Support for breast cancer group grows
Becky Olson of Beaverton was trying to offer love and support to her friend, Sharon Henifin, who had been recently diagnosed with breast cancer.
She hugged Henifin, patted her arm and said, "Let me know if there's anything I can do to help you."
How could such a generous gesture be wrong?
Three years later, when Olson herself was diagnosed with the disease, she found out.
Now through Breast Friends, a nonprofit support group Olson and Henifin co-founded, they try to give friends and family members more effective ways to support women with the disease.
Breast Friends recently won a $30,000 grant from the Susan G. Komen Breast Cancer Foundation Affiliate of Oregon and Southwest Washington. Olson has self-published a book that includes personal examples of the Breast Friends motto: "Helping women survive the trauma of breast cancer. . . one friend at a time."
In 2001, 3,372 women in Oregon were diagnosed with breast cancer, according to the Oregon State Cancer Registry; 523 women died of the disease that year.
The Komen grant will allow Breast Friends to expand its program into Washington and Southern Oregon. Started in August 2000, the group already has spread from the Beaverton/Tigard area to greater Portland to locations as distant as Wallowa County and Newport.
It has 34 active volunteers and 40 more trained and waiting to support newly diagnosed women who request help.
"Breast Friends is community-based, grassroots," said Chris McDonald, executive director of the Komen affiliate. Its emphasis on the patient's support network fits with Komen's new focus on "co-survivors" or people who go through the breast cancer experience alongside the diagnosed person, she said.
With help from a Komen Foundation grant last year, Breast Friends created and distributed 316 "First I Cry" packets to doctors and hospitals. They include a message of hope for newly diagnosed women, a handkerchief, a list of local support groups and a sealed envelope labeled "Give this to someone who cares."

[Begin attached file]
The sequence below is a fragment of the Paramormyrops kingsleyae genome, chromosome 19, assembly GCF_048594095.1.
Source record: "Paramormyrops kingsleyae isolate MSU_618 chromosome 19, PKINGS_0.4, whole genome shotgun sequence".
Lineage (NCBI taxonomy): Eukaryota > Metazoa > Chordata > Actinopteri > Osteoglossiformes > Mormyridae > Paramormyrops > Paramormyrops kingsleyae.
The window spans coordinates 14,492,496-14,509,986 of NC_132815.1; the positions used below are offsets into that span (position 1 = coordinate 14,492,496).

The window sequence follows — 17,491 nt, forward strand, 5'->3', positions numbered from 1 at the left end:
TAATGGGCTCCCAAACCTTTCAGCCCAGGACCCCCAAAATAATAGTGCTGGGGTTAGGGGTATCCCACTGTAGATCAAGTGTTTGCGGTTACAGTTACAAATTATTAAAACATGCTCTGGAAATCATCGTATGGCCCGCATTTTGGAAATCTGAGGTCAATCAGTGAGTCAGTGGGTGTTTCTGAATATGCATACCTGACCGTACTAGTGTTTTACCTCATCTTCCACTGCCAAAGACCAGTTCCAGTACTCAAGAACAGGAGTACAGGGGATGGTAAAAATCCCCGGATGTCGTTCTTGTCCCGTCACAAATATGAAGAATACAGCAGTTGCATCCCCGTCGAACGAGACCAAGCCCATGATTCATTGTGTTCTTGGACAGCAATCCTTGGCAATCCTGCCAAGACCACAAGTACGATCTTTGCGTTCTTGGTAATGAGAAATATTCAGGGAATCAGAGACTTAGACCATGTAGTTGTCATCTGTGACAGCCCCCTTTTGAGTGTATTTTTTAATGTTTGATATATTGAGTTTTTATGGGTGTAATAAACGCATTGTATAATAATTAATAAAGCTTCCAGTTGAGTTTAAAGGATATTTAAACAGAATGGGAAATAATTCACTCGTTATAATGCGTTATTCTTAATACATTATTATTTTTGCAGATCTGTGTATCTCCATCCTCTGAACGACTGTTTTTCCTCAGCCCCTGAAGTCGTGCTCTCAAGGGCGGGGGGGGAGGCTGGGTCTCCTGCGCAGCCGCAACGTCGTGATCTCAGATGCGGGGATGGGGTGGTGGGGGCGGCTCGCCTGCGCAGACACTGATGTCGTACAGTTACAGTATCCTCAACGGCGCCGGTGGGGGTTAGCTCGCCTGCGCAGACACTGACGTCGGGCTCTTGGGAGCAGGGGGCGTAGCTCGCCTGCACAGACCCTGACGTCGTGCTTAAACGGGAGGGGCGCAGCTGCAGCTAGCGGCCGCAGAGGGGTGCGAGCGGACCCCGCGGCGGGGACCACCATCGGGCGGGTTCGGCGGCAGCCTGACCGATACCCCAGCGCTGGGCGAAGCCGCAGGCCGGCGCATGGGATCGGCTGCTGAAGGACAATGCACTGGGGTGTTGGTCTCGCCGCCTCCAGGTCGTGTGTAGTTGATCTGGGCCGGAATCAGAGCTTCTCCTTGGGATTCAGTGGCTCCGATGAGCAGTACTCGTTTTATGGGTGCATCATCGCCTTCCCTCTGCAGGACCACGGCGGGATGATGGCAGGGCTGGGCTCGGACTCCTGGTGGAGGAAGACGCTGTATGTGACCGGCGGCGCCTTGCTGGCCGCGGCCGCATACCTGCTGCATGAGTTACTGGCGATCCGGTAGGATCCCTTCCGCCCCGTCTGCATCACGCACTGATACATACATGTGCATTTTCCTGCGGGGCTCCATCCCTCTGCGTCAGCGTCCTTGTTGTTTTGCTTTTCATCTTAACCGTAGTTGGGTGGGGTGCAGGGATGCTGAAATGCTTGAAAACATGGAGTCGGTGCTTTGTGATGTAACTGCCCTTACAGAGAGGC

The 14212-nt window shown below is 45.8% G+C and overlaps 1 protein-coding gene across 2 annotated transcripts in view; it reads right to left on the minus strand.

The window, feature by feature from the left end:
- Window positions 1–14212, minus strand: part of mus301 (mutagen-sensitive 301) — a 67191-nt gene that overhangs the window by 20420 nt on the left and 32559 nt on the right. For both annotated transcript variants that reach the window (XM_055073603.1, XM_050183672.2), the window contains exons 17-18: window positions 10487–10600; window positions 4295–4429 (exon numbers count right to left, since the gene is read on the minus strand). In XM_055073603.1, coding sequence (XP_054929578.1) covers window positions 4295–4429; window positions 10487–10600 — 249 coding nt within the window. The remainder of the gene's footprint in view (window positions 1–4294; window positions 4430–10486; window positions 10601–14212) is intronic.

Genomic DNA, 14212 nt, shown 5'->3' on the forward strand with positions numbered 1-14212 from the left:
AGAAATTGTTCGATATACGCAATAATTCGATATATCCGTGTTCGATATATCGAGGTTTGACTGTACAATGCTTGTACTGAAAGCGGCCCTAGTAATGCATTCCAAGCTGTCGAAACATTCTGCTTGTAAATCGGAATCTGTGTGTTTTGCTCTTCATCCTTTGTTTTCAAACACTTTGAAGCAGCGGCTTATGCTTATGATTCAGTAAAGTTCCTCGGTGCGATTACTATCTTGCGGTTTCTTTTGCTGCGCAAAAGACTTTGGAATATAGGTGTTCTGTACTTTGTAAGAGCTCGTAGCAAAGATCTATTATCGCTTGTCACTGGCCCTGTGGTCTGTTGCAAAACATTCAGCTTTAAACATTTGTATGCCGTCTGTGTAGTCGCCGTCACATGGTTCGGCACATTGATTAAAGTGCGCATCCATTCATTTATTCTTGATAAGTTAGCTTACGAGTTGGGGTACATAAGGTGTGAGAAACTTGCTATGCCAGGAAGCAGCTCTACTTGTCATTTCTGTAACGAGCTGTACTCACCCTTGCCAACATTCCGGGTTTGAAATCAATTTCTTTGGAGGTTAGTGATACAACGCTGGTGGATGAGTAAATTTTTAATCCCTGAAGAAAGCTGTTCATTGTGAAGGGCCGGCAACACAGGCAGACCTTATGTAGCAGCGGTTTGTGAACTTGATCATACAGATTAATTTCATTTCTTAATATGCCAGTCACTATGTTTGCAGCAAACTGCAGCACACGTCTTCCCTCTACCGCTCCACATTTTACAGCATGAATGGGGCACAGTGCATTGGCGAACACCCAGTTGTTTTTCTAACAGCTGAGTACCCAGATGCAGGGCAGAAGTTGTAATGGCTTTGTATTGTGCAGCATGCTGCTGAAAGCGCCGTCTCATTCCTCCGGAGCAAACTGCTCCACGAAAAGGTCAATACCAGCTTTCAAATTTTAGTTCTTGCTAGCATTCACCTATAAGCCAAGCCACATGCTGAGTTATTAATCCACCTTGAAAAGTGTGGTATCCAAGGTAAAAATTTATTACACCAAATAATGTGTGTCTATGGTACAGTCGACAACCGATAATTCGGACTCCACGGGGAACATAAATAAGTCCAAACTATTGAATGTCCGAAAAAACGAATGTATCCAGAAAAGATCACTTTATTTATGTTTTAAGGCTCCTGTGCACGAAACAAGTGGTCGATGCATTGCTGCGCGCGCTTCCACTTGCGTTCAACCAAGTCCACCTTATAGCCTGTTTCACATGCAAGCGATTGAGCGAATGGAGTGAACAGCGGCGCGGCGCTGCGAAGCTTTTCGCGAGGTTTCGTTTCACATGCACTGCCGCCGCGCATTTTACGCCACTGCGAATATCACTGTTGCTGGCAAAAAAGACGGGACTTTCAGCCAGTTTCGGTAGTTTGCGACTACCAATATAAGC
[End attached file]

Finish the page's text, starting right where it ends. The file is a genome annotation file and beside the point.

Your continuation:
Inside the envelope are 21 suggestions for how to help the person who has just been diagnosed. These and more are covered in the "41 Great Ideas" link at www.BreastFriends.com. In bold and repeated five times is the suggestion: Just call to chat.
A simple call can help alleviate the loneliness that comes "when you're home and the world is going on without you," Olson said.
Henifin, having gone through breast cancer herself, knew exactly what to do for Olson.
She brought over milkshakes. She e-mailed Olson's address to her co-workers and sent regular updates that reminded people to send messages of support.
It's also important for friends to offer specific practical help, Olson said.
Chemotherapy, not to mention depression, can sap a woman's energy and leave her unable to handle household chores. But women rarely take up friends' open-ended offers to help -- like the one Olson gave Henifin.
"We are really wonderful caregivers but we're lousy at asking for help,"
Henifin said. "I'm not going to say, 'Come on over and clean my house.'"
The friend or family member needs to be proactive, she said.
And assertive, Olson adds. To a friend who asks, 'Can I do some dishes for you,' "I would probably say, No, that's OK. I'm fine," Olson said.
In her book, she describes how a relative called one day and said, "Hey, Becky, I'm going to come over to your house in an hour. Is that OK? Do you have a CD player?" Once there, the woman said, "OK, I'm here to clean your house and I can't do it without my music," set down a stack of CDs and began to work.
Olson describes more of her experiences, as well as the formation of Breast Friends, in her book, "The Hat That Saved My Life." The title refers to a hat given by a friend to help her cope with the trauma of losing her hair after chemotherapy. Its slogan read: "No Hair Day."
"It was just this crazy, stupid little hat that totally changed my attitude about my bald head," Olson said.
So far, Olson has sold 350 books through the Breast Friends Web site and at her public-speaking engagements.
As president of Breast Friends, she travels around the country talking about her story and the organization's mission. This is one of the unexpected blessings that came out of her diagnosis.
"I have always wanted to be a public speaker," said Olson, who works full-time as a sales manager for Dex Media Inc. "I love getting up in front of people. The bigger the audience, the better.
"But you know, you need a subject."